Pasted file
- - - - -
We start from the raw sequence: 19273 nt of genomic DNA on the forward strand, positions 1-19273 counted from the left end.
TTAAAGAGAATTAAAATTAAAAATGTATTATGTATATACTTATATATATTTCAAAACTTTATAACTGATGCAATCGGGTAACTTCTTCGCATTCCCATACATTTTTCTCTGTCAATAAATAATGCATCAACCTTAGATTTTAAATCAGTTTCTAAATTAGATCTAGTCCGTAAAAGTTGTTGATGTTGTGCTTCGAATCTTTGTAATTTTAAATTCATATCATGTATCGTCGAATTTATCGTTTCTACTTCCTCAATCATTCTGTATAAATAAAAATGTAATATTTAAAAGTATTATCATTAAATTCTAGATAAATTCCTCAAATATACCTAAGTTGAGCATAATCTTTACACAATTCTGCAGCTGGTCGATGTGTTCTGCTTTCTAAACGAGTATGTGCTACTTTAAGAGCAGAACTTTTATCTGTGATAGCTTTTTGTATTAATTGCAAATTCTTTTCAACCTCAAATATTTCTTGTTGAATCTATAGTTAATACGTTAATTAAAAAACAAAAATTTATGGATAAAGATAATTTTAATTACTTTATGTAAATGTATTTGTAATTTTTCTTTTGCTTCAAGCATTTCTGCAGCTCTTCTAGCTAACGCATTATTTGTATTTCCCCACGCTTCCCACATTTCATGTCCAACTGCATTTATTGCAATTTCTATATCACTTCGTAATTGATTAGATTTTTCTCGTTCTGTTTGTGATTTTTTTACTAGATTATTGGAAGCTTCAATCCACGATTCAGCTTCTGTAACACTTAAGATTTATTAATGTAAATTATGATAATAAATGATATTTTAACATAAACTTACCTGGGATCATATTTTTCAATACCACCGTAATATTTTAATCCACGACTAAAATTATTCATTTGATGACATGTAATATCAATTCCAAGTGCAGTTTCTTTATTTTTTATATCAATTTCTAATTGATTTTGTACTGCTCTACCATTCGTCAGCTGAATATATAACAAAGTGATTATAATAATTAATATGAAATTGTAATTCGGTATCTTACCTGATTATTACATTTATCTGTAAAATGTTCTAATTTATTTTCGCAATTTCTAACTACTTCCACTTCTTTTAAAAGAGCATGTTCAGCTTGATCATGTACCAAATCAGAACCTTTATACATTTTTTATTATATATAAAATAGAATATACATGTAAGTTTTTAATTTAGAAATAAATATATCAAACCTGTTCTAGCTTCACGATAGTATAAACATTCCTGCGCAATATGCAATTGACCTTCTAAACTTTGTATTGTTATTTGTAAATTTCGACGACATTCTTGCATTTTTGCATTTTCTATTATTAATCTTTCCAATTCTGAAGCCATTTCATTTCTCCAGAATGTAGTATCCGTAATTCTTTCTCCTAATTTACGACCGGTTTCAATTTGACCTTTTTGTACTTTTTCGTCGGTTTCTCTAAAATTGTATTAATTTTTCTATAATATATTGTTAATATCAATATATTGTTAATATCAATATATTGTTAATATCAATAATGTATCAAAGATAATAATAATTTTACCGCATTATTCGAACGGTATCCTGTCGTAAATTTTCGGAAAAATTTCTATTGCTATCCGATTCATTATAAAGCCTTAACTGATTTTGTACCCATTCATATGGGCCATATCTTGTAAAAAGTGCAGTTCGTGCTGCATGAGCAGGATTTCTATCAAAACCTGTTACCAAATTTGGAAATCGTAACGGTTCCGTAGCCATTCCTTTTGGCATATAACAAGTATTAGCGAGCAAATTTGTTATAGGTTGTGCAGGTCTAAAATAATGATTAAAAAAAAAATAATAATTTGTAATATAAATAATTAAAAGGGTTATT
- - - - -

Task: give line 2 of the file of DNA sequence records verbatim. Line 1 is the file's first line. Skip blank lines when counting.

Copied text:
TTAAAGAGAATTAAAATTAAAAATGTATTATGTATATACTTATATATATTTCAAAACTTTATAACTGATGCAATCGGGTAACTTCTTCGCATTCCCATACATTTTTCTCTGTCAATAAATAATGCATCAACCTTAGATTTTAAATCAGTTTCTAAATTAGATCTAGTCCGTAAAAGTTGTTGATGTTGTGCTTCGAATCTTTGTAATTTTAAATTCATATCATGTATCGTCGAATTTATCGTTTCTACTTCCTCAATCATTCTGTATAAATAAAAATGTAATATTTAAAAGTATTATCATTAAATTCTAGATAAATTCCTCAAATATACCTAAGTTGAGCATAATCTTTACACAATTCTGCAGCTGGTCGATGTGTTCTGCTTTCTAAACGAGTATGTGCTACTTTAAGAGCAGAACTTTTATCTGTGATAGCTTTTTGTATTAATTGCAAATTCTTTTCAACCTCAAATATTTCTTGTTGAATCTATAGTTAATACGTTAATTAAAAAACAAAAATTTATGGATAAAGATAATTTTAATTACTTTATGTAAATGTATTTGTAATTTTTCTTTTGCTTCAAGCATTTCTGCAGCTCTTCTAGCTAACGCATTATTTGTATTTCCCCACGCTTCCCACATTTCATGTCCAACTGCATTTATTGCAATTTCTATATCACTTCGTAATTGATTAGATTTTTCTCGTTCTGTTTGTGATTTTTTTACTAGATTATTGGAAGCTTCAATCCACGATTCAGCTTCTGTAACACTTAAGATTTATTAATGTAAATTATGATAATAAATGATATTTTAACATAAACTTACCTGGGATCATATTTTTCAATACCACCGTAATATTTTAATCCACGACTAAAATTATTCATTTGATGACATGTAATATCAATTCCAAGTGCAGTTTCTTTATTTTTTATATCAATTTCTAATTGATTTTGTACTGCTCTACCATTCGTCAGCTGAATATATAACAAAGTGATTATAATAATTAATATGAAATTGTAATTCGGTATCTTACCTGATTATTACATTTATCTGTAAAATGTTCTAATTTATTTTCGCAATTTCTAACTACTTCCACTTCTTTTAAAAGAGCATGTTCAGCTTGATCATGTACCAAATCAGAACCTTTATACATTTTTTATTATATATAAAATAGAATATACATGTAAGTTTTTAATTTAGAAATAAATATATCAAACCTGTTCTAGCTTCACGATAGTATAAACATTCCTGCGCAATATGCAATTGACCTTCTAAACTTTGTATTGTTATTTGTAAATTTCGACGACATTCTTGCATTTTTGCATTTTCTATTATTAATCTTTCCAATTCTGAAGCCATTTCATTTCTCCAGAATGTAGTATCCGTAATTCTTTCTCCTAATTTACGACCGGTTTCAATTTGACCTTTTTGTACTTTTTCGTCGGTTTCTCTAAAATTGTATTAATTTTTCTATAATATATTGTTAATATCAATATATTGTTAATATCAATATATTGTTAATATCAATAATGTATCAAAGATAATAATAATTTTACCGCATTATTCGAACGGTATCCTGTCGTAAATTTTCGGAAAAATTTCTATTGCTATCCGATTCATTATAAAGCCTTAACTGATTTTGTACCCATTCATATGGGCCATATCTTGTAAAAAGTGCAGTTCGTGCTGCATGAGCAGGATTTCTATCAAAACCTGTTACCAAATTTGGAAATCGTAACGGTTCCGTAGCCATTCCTTTTGGCATATAACAAGTATTAGCGAGCAAATTTGTTATAGGTTGTGCAGGTCTAAAATAATGATTAAAAAAAAAATAATAATTTGTAATATAAATAATTAAAAGGGTTATT